WASHINGTON - A survey of small and mid-sized companies in 12 major global markets showed growing confidence in the state of global trade, Europe's biggest bank, HSBC, said on Tuesday.
We are seeing signs of what could be the start of a global trade recovery, said William Nowicki, head for trade and supply chain at HSBC-North America. The survey said companies expect more orders and better access to credit and hold a stable outlook on buyer and seller risks, Nowicki said.
World trade fell dramatically beginning in late 2008 as both consumers and businesses cut back on spending in response to the worst economic downturn in decades.
Tight credit market conditions also contributed to the big slump in the trade.
The survey showed an overall positive outlook with an average global reading of 110 on a scale of zero to 200, with 100 as a neutral reading, HSBC said.
Trade volumes have rebounded in recent months, but still remain well below pre-crisis levels.
The HSBC survey showed confidence was highest in China, which reached 121 on the index, followed by Indonesia at 120 and the United Arab Emirates at 118.
The United States and Australia both came in at 107 on the index, below Brazil, Singapore and Vietnam which each had a reading of 110.
Malaysian businesses were the most pessimistic with a reading of 92.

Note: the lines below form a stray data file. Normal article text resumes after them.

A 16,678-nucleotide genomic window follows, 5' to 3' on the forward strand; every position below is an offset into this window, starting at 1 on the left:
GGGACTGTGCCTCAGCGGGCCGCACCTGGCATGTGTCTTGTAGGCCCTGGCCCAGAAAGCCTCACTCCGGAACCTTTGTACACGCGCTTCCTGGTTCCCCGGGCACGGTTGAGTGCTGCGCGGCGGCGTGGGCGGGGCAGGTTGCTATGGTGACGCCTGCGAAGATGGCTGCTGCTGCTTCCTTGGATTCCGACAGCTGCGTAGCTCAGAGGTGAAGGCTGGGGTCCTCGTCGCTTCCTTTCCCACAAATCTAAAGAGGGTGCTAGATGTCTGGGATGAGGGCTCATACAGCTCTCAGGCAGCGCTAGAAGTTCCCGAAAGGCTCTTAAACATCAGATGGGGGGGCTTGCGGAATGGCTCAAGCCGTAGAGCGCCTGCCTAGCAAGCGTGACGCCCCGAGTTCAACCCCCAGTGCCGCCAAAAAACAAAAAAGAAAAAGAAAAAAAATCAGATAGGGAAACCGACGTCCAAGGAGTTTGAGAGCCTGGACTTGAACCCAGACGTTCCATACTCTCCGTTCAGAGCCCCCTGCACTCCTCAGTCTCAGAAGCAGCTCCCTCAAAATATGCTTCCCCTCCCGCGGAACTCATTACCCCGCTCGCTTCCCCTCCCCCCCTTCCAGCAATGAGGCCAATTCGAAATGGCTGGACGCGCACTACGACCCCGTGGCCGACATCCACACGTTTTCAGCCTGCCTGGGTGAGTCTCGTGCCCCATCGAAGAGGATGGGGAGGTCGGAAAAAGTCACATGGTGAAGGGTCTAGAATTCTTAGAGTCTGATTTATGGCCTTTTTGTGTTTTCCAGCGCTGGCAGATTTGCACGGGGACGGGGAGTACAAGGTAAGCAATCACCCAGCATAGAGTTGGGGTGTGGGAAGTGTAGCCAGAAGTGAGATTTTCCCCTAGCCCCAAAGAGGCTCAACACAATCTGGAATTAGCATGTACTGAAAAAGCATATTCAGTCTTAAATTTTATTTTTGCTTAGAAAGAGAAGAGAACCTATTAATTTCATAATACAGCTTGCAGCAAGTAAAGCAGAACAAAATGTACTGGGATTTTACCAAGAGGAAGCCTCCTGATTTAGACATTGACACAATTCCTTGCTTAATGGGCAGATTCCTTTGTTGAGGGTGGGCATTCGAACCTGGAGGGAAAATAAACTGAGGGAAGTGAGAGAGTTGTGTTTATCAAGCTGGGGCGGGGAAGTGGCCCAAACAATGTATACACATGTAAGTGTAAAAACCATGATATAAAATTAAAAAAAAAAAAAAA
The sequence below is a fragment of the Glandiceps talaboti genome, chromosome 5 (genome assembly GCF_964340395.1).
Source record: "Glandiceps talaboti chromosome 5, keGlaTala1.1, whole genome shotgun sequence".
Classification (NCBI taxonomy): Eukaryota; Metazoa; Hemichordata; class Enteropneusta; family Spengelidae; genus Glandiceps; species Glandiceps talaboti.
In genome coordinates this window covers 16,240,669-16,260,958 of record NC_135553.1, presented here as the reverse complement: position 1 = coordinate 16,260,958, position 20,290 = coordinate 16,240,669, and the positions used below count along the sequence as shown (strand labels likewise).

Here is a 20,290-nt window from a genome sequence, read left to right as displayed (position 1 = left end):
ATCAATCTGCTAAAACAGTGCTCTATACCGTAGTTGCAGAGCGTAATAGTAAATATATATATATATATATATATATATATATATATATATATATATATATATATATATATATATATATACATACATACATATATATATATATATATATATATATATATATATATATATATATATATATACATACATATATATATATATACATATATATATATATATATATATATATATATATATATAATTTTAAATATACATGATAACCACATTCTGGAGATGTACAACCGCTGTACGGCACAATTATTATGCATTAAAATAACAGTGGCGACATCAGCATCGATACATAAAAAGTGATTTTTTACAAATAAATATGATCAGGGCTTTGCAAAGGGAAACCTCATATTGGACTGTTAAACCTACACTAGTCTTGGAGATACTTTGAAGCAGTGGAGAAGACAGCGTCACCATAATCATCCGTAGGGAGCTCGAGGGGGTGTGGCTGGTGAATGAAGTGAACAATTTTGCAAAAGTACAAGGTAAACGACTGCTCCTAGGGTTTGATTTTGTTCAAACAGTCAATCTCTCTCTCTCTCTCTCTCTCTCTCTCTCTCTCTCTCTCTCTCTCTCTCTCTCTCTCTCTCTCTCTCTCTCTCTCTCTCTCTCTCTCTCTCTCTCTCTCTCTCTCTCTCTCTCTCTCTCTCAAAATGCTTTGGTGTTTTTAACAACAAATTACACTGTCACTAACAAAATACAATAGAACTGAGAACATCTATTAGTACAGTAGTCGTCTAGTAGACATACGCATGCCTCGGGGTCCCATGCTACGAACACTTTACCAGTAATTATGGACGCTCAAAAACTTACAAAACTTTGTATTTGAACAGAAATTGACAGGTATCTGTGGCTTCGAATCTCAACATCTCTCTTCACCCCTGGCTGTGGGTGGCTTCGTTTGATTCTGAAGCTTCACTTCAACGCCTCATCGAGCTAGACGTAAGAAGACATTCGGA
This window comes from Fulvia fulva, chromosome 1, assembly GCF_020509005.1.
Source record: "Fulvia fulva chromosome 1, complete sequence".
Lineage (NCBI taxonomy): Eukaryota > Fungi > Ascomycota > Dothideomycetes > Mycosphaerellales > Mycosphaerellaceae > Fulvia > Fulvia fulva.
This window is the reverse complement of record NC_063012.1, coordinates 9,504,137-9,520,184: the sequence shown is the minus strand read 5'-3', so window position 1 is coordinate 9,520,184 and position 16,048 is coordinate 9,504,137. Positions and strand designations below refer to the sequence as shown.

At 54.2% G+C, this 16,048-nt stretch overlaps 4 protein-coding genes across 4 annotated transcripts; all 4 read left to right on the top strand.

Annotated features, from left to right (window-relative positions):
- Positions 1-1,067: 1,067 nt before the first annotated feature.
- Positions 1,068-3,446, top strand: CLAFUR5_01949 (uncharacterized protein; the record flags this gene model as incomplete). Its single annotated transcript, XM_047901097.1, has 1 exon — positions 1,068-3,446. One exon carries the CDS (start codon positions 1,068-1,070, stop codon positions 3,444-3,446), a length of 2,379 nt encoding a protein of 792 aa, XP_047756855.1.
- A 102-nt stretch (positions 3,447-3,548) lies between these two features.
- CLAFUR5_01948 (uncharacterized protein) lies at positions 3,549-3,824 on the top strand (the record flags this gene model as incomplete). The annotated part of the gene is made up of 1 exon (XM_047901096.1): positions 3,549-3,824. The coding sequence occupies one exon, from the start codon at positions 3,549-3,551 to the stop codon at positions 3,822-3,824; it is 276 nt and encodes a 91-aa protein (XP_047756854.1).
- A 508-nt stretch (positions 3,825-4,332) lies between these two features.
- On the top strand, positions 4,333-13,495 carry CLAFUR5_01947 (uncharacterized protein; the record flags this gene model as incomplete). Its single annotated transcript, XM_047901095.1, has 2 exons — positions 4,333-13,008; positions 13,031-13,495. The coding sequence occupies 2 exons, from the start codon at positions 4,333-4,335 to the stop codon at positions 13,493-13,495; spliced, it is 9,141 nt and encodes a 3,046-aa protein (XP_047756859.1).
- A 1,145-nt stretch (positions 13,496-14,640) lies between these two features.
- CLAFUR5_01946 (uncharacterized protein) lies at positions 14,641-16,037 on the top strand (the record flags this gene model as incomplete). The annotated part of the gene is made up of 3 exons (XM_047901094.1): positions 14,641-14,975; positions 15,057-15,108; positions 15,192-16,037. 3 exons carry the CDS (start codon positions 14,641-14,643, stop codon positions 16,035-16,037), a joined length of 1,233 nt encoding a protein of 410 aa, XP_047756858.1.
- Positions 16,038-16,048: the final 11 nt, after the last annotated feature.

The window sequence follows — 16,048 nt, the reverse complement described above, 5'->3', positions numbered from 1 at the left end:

TRADE VOLUME EXPANDING
Respondents saw the United States as the most promising export market in the next three months, HSBC said.
At the same time, more than 40 percent of U.S. companies expected an increase in trade volume in the next three months and half expected either slight or significant global economic growth, HSBC said.
The HSBC Trade Confidence Index surveyed more than 3,500 small and mid-market businesses in August and September, including 300 companies in the United States for the first time.
The survey showed concern about credit availability trailed fluctuating exchange rates, demand and profitability as barriers to growth in trade.
Most respondents worldwide expected good access to credit, with 59 percent saying it will stay the same and nearly a third saying it will increase.
Almost 90 percent of U.S. businesses expected the same or greater access to trade finance over the next three months.
Forty-four percent of respondents expected trade volumes to grow in coming months, about triple the 15 percent who expected trade to contract, HSBC said. (Reporting by Doug Palmer; Editing by Padraic Cassidy)